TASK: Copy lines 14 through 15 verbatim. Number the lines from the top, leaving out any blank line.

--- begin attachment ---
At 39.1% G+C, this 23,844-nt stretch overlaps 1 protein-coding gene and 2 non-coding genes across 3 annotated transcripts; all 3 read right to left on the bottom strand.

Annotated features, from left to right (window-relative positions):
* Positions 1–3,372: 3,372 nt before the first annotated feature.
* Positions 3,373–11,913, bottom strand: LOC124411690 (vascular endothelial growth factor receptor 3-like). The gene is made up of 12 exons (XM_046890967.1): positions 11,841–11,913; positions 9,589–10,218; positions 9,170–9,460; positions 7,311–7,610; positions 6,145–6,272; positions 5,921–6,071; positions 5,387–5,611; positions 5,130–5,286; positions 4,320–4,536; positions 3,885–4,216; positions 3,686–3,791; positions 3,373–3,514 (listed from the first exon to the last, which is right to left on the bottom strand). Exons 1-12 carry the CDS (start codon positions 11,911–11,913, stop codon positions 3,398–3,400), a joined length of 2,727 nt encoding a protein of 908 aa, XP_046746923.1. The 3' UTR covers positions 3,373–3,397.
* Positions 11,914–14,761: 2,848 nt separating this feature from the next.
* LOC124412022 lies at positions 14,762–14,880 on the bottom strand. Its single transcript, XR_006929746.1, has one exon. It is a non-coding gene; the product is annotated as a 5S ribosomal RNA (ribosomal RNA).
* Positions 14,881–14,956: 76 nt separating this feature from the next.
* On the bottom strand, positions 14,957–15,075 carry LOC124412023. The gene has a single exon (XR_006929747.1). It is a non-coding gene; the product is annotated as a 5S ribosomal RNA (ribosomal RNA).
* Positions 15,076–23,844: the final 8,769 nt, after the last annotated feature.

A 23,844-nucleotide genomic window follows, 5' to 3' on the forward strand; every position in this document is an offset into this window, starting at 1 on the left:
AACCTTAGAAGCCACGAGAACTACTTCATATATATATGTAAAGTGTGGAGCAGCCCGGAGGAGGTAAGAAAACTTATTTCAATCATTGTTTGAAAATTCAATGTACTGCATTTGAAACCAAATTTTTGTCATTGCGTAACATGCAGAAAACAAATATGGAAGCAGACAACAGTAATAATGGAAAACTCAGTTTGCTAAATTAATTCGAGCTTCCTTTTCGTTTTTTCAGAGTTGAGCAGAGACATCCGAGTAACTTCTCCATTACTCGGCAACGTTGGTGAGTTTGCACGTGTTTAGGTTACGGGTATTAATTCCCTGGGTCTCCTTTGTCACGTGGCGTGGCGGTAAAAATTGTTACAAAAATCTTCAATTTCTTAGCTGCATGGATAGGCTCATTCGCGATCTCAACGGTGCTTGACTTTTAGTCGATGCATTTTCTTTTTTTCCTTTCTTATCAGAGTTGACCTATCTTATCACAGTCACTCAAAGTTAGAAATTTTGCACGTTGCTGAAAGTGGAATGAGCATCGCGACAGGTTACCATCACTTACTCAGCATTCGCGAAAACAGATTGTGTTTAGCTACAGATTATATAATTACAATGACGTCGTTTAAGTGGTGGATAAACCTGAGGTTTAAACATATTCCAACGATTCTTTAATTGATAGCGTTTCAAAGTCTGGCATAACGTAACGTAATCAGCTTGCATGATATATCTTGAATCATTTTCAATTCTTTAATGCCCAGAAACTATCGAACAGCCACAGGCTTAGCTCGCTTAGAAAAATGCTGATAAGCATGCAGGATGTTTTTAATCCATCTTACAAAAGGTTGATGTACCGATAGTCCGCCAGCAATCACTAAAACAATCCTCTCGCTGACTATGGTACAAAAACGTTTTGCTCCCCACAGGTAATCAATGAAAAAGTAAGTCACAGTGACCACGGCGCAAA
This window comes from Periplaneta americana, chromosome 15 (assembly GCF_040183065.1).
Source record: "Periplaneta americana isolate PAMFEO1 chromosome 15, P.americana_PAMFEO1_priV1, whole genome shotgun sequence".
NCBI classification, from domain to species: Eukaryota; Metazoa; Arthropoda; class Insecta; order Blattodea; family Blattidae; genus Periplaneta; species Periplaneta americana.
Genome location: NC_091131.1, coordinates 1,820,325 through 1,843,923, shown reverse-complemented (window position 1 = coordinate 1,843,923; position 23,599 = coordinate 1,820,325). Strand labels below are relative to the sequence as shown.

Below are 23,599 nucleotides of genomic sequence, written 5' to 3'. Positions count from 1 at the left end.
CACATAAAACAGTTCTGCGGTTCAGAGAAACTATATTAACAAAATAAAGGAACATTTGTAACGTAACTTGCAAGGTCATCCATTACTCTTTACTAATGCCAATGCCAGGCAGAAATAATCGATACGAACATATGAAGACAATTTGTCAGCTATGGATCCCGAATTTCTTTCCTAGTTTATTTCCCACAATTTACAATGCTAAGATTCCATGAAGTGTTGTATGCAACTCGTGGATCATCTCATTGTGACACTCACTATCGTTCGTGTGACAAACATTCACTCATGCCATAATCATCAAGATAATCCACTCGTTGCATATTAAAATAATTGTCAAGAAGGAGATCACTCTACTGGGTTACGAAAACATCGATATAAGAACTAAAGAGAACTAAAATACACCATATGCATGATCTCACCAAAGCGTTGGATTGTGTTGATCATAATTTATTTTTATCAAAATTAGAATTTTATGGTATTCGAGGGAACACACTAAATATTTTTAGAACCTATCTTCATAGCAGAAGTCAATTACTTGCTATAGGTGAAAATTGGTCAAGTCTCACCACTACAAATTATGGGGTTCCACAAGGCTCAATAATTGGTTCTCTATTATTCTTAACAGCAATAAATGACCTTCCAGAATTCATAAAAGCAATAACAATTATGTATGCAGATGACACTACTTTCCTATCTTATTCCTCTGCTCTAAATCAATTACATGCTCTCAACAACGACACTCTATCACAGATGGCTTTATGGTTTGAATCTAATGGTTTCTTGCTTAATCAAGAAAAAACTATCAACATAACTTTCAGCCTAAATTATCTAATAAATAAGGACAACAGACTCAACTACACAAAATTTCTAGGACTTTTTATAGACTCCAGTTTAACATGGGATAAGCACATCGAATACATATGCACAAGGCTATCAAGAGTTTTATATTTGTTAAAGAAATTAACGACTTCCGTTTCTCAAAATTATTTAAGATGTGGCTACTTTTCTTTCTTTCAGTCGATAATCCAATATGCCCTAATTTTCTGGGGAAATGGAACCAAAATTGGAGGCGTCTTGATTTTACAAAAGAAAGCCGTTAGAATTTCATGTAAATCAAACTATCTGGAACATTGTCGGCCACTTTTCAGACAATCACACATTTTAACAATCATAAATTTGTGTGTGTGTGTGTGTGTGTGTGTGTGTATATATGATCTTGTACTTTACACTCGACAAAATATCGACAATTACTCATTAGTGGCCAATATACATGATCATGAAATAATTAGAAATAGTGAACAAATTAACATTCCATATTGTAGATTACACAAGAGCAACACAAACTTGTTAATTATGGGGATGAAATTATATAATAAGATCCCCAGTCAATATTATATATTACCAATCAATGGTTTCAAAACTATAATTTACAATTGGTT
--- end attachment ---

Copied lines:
NCBI classification, from domain to species: Eukaryota; Metazoa; Arthropoda; class Insecta; order Blattodea; family Blattidae; genus Periplaneta; species Periplaneta americana.
Genome location: NC_091131.1, coordinates 1,820,325 through 1,843,923, shown reverse-complemented (window position 1 = coordinate 1,843,923; position 23,599 = coordinate 1,820,325). Strand labels below are relative to the sequence as shown.